We’ve been away this weekend, sampling the delights of the Norfolk coastline and the joy (ha) of spending time together. I realised that I still worry about Blokey’s peeing ability.  I went copious amounts of time and he went once (during the day). I expect I’ll always worry about it, which is just another sign that we’ll never be completely free of this; we’ll always be expecting the worst to happen because one day it will happen.  We can’t escape that. But won’t it be lovely if it doesn’t happen for thirty years and by the time it does happen some new-fangled research has made life with no kidney function to be a doddle?

*fingers very crossed*

(Day 474, NO DIALYSIS!!!)

Shush, now.

As far as I know there is nobody at work who knows that I’ve donated a kidney to Blokey other than the two bosses who interviewed me and under whose supportive role umbrella I fall. Oh, and the nurse.

This isn’t intentionally deliberate; I haven’t added anyone at work as a friend on Fb – which is where I tend to occasionally brag, but not really – and it’s not the sort of thing that comes up in conversation, even the sort of conversation where people are discussing their ill spouses/children. I feel that it’s a private matter and besides, I never know how to respond to the gushing and the hero worshipping that it all entails.


Yesterday we had some Mental Health training and one of my colleagues (she’s not yet a friend as I’ve only known her for a few weeks and rarely see her) needed a pen.  I dug around in my bag, found one lurking in the bottom amongst crumbs and packets of sweeteners and handed it to her.

This is the conversation which followed:

Her: *notices logo on pen* Oh, how do you know <insert company name here/>?
KatieF: Oh, my husband works there.
Her: *laughs* So does mine!
KatieF: *cringes*
Her: What’s your husband’s name?
KatieF: *tells her*
Her: Oh, I’ve heard my husband mention him.
KatieF: *says something random about how he’s the longest serving member of staff*
Her: Probably, I don’t really remember.

I expect she’s gone home, mentioned me and now knows. This irks me.  I doubt she’ll say anything, but it still irks me. Actually if she doesn’t say anything it will irk me even more because I won’t know if she knows.


This is the conversation I had with Blokey later, whilst we were waiting for the GasMan to fix the heating:

KatieF: Do you know <insert name of colleague’s husband here/>?
Blokey: Yes, he’s the chap who I keep on the right side of because I’m convinced that one day he’ll go postal.
KatieF: Oh. His wife is quite sweet.

Blokey had his clinic last week. We haven’t heard anything so all must be good.  He’ll go back in February and then may even go down to three-monthly visits rather than two.

Huzzah! Life is splendid.

(Day 423, NO DIALYSIS!!!)

Checking her out …

I toddled up to Hospital this morning.  It seems an age since I was last there (April I believe, to visit Blokey after his hernia operation) but nothing had changed; it smelt the same, looked the same and had the same (but different) wide-eyed, confused-looking patients and visitors bumping into each other in corridors full of original Quentin Blake murals and fighting for space on non-broken down lifts.

The Living Donor Lady and I chatted about my experience. She made notes about the pain and the worrying incessently about the minor details. I told her it felt surreal, as though it never really happened.  She explained the notes helped them to know what to say to other potential living donors and they get sent to BT.  This surprised me; why do British Telecom want to know about live kidney donation? It transpires that she was talking about NHS Blood and Transplant. D’oh!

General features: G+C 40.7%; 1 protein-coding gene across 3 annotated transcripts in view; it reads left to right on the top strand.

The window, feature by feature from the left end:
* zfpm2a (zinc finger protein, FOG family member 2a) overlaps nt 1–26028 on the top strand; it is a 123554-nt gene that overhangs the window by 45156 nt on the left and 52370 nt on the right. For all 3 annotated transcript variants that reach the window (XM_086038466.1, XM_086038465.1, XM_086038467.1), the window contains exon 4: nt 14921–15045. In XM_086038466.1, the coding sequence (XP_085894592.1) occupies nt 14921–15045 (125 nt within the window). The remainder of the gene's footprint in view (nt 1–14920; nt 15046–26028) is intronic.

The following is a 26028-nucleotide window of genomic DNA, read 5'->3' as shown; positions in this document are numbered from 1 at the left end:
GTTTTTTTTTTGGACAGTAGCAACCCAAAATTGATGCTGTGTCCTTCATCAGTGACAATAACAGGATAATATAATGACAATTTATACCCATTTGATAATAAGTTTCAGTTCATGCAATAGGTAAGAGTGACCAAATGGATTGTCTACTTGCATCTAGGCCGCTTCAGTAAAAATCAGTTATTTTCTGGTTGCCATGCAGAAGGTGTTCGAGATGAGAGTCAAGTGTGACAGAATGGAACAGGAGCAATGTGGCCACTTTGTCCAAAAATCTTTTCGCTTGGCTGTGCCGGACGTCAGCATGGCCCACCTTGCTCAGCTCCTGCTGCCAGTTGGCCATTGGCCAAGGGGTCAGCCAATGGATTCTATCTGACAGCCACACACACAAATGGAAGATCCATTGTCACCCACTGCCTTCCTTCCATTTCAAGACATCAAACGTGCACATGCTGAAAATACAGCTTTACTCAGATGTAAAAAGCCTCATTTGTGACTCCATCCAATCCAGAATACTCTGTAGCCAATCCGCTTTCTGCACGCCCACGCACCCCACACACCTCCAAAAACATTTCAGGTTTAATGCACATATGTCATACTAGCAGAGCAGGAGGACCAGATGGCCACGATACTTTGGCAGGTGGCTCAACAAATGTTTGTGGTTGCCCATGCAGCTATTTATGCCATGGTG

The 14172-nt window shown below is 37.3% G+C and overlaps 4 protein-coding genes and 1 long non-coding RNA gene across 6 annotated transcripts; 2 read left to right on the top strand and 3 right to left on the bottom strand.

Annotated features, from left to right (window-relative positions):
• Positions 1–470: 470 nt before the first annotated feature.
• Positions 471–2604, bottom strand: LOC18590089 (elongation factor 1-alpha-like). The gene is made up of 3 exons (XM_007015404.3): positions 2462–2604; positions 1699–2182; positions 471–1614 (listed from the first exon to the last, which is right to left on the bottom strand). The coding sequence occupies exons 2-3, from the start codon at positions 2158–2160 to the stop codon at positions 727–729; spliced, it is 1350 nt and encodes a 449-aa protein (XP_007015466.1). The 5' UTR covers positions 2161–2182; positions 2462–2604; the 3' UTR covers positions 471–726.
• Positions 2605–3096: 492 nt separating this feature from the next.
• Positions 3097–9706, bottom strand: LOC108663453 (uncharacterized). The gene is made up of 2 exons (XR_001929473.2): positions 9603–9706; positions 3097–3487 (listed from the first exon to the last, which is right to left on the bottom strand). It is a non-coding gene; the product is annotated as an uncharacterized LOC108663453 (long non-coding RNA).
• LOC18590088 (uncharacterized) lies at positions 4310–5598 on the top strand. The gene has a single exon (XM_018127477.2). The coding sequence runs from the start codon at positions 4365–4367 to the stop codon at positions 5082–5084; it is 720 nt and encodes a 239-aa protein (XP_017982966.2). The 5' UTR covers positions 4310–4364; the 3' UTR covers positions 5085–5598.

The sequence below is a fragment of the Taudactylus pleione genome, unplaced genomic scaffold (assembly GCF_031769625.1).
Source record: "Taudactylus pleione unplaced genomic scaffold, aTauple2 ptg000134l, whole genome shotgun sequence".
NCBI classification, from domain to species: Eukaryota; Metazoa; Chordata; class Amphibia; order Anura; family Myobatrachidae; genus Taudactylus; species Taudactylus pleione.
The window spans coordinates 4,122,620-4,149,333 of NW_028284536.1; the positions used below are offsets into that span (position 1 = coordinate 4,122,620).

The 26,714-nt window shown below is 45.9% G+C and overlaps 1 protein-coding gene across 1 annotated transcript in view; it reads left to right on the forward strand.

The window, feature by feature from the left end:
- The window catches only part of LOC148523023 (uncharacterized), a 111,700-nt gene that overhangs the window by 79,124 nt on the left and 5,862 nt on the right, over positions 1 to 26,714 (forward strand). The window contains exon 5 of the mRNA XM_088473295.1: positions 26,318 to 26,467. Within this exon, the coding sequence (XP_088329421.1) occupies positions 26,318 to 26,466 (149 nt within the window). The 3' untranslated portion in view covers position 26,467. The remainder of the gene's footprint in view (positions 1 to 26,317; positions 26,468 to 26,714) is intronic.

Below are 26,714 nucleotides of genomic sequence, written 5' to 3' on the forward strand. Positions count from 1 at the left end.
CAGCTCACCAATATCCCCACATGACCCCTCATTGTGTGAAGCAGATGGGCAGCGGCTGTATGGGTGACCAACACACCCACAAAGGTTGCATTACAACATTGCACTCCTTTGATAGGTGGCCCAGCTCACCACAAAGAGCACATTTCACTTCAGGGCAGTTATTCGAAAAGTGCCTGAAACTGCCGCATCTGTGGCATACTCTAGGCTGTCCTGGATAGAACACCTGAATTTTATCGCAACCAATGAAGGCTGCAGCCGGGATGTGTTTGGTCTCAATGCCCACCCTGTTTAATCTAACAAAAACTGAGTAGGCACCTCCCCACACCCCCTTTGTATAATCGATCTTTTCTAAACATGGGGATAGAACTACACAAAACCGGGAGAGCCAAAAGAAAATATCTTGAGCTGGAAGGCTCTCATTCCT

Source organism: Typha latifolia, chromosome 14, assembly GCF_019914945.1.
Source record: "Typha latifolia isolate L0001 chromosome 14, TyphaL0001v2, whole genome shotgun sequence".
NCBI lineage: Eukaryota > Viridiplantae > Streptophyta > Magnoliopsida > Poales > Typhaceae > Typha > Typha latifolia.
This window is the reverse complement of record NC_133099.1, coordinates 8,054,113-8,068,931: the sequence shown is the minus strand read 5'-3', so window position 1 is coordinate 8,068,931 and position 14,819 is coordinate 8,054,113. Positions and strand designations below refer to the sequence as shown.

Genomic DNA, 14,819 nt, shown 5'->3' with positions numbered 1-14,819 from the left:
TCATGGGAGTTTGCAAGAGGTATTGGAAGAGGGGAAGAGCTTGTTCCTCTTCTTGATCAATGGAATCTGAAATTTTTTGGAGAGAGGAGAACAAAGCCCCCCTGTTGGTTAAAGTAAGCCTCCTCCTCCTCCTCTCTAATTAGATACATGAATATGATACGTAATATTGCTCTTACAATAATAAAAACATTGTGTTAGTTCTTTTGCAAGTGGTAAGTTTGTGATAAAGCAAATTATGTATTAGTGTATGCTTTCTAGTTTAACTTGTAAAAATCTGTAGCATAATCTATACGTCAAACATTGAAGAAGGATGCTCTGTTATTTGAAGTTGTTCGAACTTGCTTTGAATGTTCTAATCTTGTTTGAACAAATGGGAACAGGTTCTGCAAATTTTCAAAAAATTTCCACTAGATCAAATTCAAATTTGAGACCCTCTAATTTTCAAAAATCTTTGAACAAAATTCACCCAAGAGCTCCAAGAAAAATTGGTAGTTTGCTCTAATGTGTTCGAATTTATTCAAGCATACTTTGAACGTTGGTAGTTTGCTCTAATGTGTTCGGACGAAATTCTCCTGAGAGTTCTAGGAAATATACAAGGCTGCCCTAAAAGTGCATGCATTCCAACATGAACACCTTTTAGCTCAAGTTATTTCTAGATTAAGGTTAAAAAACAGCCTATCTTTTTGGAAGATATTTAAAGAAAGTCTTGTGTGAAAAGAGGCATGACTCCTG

She called the living donors who profess to have no pain, bastards!


Oh, she likes to swear. Later, as she attempted to steal my blood from a deep vein which had no intention of playing, she said that she didn’t want to have to fuck around when she was in there (my vein, I assume). I apologised on behalf of my naughty vein, and wondered if her mouth would have been so dirty if I were older. Not that I minded; it just struck me as oddly funny because she’s a professional. She only took two vials of blood, which disappointed me a little.

My blood pressure is a perfect 120/76 (*takes a bow*) …

She has my wee too.  Three little samples of ‘first void’ mid-stream wee. I think she was a trifle irked when I said that I was on my period because apparently it affects the results. Well, gosh.  She said she’d label it appropriately, but didn’t request a re-sample on a non-period day.  Can’t be a Biggie then.

I go back next year, to the same Hospital because it’s my local. Apparently in Years 3 and 4 I just have to visit my GP for a general check-up and can ask for a renal check if I want one.  I’ll then be back at Hospital in Year 5 for a good seeing to. If this coming year goes as quickly as the previous I’ll be a bit annoyed. I want to enjoy life now, not have it whizz past at an extortionate rate …

(Day 379, NO DIALYSIS!!!)

No more OJ

Blokey had his clinic this week.  I have to be honest, I was slightly more than a little slightly scared; it’s been two months since his last appointment and although he hasn’t shown any signs that his level are out of whack, two months is a hugely long time and anybody who knows about CKD and/or transplant rejection knows that some of the symptoms can be silent and sneaky. So, in Good News (fuck off Fate) we haven’t heard back from a panicked Hospital to say Blokey is screwed.  I shall raise my glass of sparkling mug of coffee to this and quietly cheer, Huzzah!

His biggest disappointment is that he weighs the same as he did two months ago.  I offered praise that he’s able to maintain, but nope, he wanted to lose.  I asked him if he wanted to come to Weight Watchers with me.  He declined.